Recovering from a leg injury and facing a delayed article and a heavy autumn rain, I was delighted to find Benjamin Szumskyj’s Fritz Leiber: Critical Essays in the mail box today. I still have to read the contents in detail, but my first romp through the context was a combination of pride in my contribution, nostalgia, and the feeling that whatever critical heritage I had generated had passed into safe hands.
For those who don’t know, Fritz Leiber is one of my favorite science fiction writers, and, when I say that my short book Witches of the Mind remains the definitive study of his works, I am only stating the truth (although I have to confess that the field of Leiber studies is not very large).
Fritz Leiber: Critical Essays is the first major scholarly work since mine, and I caught a few glimpses of its creation, so naturally I would feel a certain grandfatherly interest in it under any circumstances. But the collection also marks my first academic paper in over a decade, an effort that I was only persuaded to by Szumskyj’s unrelenting badgering and against my natural sense of caution (there were men with dark glasses, I swear. And tire irons).
(And grocery store coupons!).
So I was seriously torn between anticipation and apprehension when I opened this afternoon’s parcel. I wanted to say honestly that it was first-rate effort, but I was nervous that I would have to lie – and, even worse, that I had contributed nonsense.
With the typical vanity of a writer, my first act was to turn to my own essay, “The Allure of the Eccentric in the Poetry and Prose of Fritz Leiber.” Were there any typos? Had I said anything stupid? I’d hardly dared to look at the article since I submitted it, and perhaps some unintentional double entendre had slipped past Ben’s watchful editorial eye.
Mercifully, I saw nothing at first pass that made me wince. Once or twice, I thought I even sounded sensible – but that could be the Ibuprofen talking.
My next step was to see the references to me in the index. The point was not so much vanity as to catch up with what Leiber scholars were saying. Had my ideas from all those years ago been superseded? Another new paradigm (or trio of nickels) generated?
“No” was the answer to both questions. But several writers had expanded into areas where I had lacked the space to explore and others had struck out in interesting new directions. The community of Leiber scholars might be small, but it was evidently thriving.
Remembering Justin Leiber’s earlier rambling and charmingly digressive articles on his father, one of the first pieces I read in full was his contribution. Not only was it everything his earlier articles had been, but it got me thinking about the couple of times that I had met him – once at a World Fantasy Convention in Seattle, and again in San Francisco shortly before his father’s death. These were in many ways a golden era in my life, in which I had the privilege of knowing Fritz and his second wife Margo Skinner, I was a semi-regular at Diana Paxson and Paul Edwin Zimmer’s Greyhaven, and my own study was receiving attention and award nominations.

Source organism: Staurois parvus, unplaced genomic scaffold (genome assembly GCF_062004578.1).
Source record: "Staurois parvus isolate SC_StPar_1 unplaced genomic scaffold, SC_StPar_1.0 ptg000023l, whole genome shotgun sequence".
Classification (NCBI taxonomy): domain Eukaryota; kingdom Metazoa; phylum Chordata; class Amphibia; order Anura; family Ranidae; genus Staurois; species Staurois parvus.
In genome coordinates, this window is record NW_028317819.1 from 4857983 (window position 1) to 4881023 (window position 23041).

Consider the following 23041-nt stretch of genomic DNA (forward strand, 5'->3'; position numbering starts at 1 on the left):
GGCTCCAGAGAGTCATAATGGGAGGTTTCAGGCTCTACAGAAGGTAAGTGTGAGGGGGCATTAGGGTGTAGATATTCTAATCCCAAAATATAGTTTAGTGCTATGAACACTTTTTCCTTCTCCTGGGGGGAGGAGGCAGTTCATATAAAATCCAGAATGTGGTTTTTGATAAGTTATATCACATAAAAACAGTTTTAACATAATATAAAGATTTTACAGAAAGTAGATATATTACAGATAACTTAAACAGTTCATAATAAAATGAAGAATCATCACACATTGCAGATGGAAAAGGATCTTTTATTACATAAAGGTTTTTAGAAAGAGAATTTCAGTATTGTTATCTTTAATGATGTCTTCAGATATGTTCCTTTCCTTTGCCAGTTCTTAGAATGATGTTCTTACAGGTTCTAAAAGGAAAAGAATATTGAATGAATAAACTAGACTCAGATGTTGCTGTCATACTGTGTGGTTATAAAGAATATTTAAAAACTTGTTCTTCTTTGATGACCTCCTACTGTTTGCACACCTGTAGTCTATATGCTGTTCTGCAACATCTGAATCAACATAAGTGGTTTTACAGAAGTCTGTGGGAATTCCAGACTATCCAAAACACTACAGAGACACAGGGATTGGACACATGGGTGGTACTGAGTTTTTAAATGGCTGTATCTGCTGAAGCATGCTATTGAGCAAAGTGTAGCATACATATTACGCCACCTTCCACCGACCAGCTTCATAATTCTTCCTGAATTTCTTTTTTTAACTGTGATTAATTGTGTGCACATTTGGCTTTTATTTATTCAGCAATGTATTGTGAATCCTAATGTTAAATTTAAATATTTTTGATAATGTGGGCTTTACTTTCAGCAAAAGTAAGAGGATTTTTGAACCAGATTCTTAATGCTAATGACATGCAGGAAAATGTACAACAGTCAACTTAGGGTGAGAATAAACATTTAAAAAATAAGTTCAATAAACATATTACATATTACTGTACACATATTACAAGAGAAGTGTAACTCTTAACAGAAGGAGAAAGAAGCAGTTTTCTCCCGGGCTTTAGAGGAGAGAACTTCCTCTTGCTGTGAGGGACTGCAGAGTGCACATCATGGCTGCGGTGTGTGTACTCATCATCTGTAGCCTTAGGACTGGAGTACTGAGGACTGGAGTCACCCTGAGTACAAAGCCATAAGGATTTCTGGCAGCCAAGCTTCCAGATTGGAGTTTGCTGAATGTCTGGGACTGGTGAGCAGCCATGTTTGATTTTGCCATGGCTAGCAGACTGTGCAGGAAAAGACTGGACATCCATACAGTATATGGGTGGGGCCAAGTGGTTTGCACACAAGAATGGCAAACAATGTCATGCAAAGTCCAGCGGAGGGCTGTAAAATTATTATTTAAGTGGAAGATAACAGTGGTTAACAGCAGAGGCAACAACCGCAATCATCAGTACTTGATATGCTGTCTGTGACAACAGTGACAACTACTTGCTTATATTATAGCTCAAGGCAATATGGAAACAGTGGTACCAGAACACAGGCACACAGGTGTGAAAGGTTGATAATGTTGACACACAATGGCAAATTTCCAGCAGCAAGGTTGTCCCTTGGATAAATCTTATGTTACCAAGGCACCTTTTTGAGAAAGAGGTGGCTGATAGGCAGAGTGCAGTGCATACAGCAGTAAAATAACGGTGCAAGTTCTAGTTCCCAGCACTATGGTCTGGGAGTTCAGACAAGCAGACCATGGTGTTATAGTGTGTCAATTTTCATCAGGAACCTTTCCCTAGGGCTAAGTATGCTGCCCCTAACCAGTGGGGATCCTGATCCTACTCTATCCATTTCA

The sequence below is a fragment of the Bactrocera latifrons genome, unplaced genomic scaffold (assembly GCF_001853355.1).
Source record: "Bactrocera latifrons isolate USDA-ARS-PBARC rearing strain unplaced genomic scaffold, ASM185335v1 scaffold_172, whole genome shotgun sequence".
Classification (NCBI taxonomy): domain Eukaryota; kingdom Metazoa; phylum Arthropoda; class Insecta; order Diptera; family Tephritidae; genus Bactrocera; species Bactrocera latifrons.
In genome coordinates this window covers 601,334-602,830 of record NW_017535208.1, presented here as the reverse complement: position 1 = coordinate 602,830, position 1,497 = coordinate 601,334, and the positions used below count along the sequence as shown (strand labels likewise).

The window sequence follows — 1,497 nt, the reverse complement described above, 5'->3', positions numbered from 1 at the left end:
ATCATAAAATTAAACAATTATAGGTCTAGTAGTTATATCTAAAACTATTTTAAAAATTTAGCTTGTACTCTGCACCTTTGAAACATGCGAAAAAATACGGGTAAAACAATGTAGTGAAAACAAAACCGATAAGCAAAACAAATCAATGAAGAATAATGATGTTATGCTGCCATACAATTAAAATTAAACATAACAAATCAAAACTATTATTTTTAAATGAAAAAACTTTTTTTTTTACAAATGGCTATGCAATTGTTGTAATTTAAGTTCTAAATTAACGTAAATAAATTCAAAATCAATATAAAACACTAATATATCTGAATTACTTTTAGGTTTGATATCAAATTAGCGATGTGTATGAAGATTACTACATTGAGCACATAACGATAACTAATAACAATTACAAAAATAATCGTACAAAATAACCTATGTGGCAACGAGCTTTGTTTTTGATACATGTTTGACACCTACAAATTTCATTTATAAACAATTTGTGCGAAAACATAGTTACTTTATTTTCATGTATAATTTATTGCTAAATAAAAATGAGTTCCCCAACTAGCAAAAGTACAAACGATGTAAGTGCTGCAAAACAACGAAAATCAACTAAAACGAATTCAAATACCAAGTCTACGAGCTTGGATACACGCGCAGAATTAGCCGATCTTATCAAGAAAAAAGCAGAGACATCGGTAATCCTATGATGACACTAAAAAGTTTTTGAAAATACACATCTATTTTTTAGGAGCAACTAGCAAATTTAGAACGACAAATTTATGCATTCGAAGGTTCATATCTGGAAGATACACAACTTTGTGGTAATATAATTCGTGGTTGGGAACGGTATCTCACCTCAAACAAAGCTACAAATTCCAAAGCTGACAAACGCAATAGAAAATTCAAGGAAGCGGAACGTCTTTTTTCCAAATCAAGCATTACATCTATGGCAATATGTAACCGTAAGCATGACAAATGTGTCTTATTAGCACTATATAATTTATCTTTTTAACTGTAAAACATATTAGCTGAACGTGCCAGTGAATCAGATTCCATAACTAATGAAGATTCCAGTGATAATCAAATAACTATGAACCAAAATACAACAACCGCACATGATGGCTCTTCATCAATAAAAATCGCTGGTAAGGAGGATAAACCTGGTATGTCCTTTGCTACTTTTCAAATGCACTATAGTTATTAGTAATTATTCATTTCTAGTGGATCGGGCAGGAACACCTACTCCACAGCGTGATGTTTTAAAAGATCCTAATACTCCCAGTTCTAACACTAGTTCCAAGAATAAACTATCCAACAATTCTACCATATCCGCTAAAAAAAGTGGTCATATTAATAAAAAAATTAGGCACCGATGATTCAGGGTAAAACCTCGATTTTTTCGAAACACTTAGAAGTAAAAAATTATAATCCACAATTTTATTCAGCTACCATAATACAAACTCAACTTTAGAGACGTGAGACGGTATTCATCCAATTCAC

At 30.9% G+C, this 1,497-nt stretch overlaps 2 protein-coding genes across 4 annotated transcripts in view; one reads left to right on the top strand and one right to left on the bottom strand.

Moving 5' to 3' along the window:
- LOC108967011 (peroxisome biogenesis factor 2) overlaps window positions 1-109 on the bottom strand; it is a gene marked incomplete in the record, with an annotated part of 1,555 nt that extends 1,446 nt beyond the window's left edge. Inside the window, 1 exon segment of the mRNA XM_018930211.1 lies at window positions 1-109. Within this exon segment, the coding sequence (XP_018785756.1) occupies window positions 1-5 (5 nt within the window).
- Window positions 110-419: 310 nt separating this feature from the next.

With two years, I had turned my back on that world and, become a technical writer and started sliding into the worst circumstances so far of my life. At the time, I thought my chief concern was the need to earn a better living, but today I wonder whether experiencing Fritz’s last days hadn’t influenced my choice not so subtlely.
And what, I wonder, might have happened if I had stayed in academia? Would I have slipped on to the tenure track, or at least found a permanent lectureship? Or would I still be grubbing for contracts and growing increasingly embittered with each semester?
And would I have done any more work on Leiber? There was a time when I was the one thinking about doing essay collections on Leiber.
But that all seems a long time ago, and, although Szumskyj, Australian that he is, keeps hinting at dire uses of Vegemite if I don’t contribute to his studies of other authors, I only have one academic project that I’d like to finish in the remaining half of my life.
Besides, I’m not altogether sure that I could hold my own. The essays in Fritz Leiber: Critical Essays seem awfully literate and penetrating to me. So, although I’m still a relatively young man (a phrase that, as I write, I eerily remember reading Leiber using of himself at about the same age), I think that, for the most part, I will take the grandfather option, expressing pleasure in the fact that I made a small contribution to scholarship, and others still find it interesting enough to improve on it.
All joking aside, thanks for an excellent collection, Ben – you’ve done Fritz proud.
Now, put away the Gnutella and the fire ants, and I promise to do anything you say.